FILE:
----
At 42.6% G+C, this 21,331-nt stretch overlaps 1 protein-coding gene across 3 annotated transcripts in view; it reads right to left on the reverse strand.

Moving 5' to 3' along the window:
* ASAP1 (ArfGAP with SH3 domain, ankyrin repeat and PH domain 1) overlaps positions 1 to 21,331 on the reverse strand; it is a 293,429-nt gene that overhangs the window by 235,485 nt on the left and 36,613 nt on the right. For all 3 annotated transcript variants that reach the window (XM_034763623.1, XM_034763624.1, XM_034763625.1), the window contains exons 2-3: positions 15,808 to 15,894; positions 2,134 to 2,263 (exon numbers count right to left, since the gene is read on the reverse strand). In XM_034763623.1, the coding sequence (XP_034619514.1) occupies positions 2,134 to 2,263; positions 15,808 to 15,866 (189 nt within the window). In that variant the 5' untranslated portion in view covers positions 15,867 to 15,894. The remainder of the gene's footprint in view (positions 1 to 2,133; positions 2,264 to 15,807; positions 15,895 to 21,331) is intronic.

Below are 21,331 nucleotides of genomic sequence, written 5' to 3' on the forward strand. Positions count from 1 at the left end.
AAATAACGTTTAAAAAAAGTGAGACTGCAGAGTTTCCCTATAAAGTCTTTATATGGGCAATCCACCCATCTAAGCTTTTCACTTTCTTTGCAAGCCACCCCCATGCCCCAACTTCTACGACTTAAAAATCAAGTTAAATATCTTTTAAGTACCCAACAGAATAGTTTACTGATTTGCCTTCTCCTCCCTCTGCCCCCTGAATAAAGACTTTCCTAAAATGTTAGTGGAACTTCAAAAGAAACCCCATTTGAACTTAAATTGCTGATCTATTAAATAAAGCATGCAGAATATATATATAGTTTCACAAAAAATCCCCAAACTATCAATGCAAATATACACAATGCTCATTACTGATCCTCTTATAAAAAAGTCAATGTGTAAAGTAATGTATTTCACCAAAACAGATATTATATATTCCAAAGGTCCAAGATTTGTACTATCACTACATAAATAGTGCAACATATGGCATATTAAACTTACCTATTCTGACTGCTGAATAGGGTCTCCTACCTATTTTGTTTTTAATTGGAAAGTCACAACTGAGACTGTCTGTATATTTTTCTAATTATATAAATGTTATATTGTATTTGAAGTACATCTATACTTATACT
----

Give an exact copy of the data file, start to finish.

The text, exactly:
At 42.6% G+C, this 21,331-nt stretch overlaps 1 protein-coding gene across 3 annotated transcripts in view; it reads right to left on the reverse strand.

Moving 5' to 3' along the window:
* ASAP1 (ArfGAP with SH3 domain, ankyrin repeat and PH domain 1) overlaps positions 1 to 21,331 on the reverse strand; it is a 293,429-nt gene that overhangs the window by 235,485 nt on the left and 36,613 nt on the right. For all 3 annotated transcript variants that reach the window (XM_034763623.1, XM_034763624.1, XM_034763625.1), the window contains exons 2-3: positions 15,808 to 15,894; positions 2,134 to 2,263 (exon numbers count right to left, since the gene is read on the reverse strand). In XM_034763623.1, the coding sequence (XP_034619514.1) occupies positions 2,134 to 2,263; positions 15,808 to 15,866 (189 nt within the window). In that variant the 5' untranslated portion in view covers positions 15,867 to 15,894. The remainder of the gene's footprint in view (positions 1 to 2,133; positions 2,264 to 15,807; positions 15,895 to 21,331) is intronic.

Below are 21,331 nucleotides of genomic sequence, written 5' to 3' on the forward strand. Positions count from 1 at the left end.
AAATAACGTTTAAAAAAAGTGAGACTGCAGAGTTTCCCTATAAAGTCTTTATATGGGCAATCCACCCATCTAAGCTTTTCACTTTCTTTGCAAGCCACCCCCATGCCCCAACTTCTACGACTTAAAAATCAAGTTAAATATCTTTTAAGTACCCAACAGAATAGTTTACTGATTTGCCTTCTCCTCCCTCTGCCCCCTGAATAAAGACTTTCCTAAAATGTTAGTGGAACTTCAAAAGAAACCCCATTTGAACTTAAATTGCTGATCTATTAAATAAAGCATGCAGAATATATATATAGTTTCACAAAAAATCCCCAAACTATCAATGCAAATATACACAATGCTCATTACTGATCCTCTTATAAAAAAGTCAATGTGTAAAGTAATGTATTTCACCAAAACAGATATTATATATTCCAAAGGTCCAAGATTTGTACTATCACTACATAAATAGTGCAACATATGGCATATTAAACTTACCTATTCTGACTGCTGAATAGGGTCTCCTACCTATTTTGTTTTTAATTGGAAAGTCACAACTGAGACTGTCTGTATATTTTTCTAATTATATAAATGTTATATTGTATTTGAAGTACATCTATACTTATACT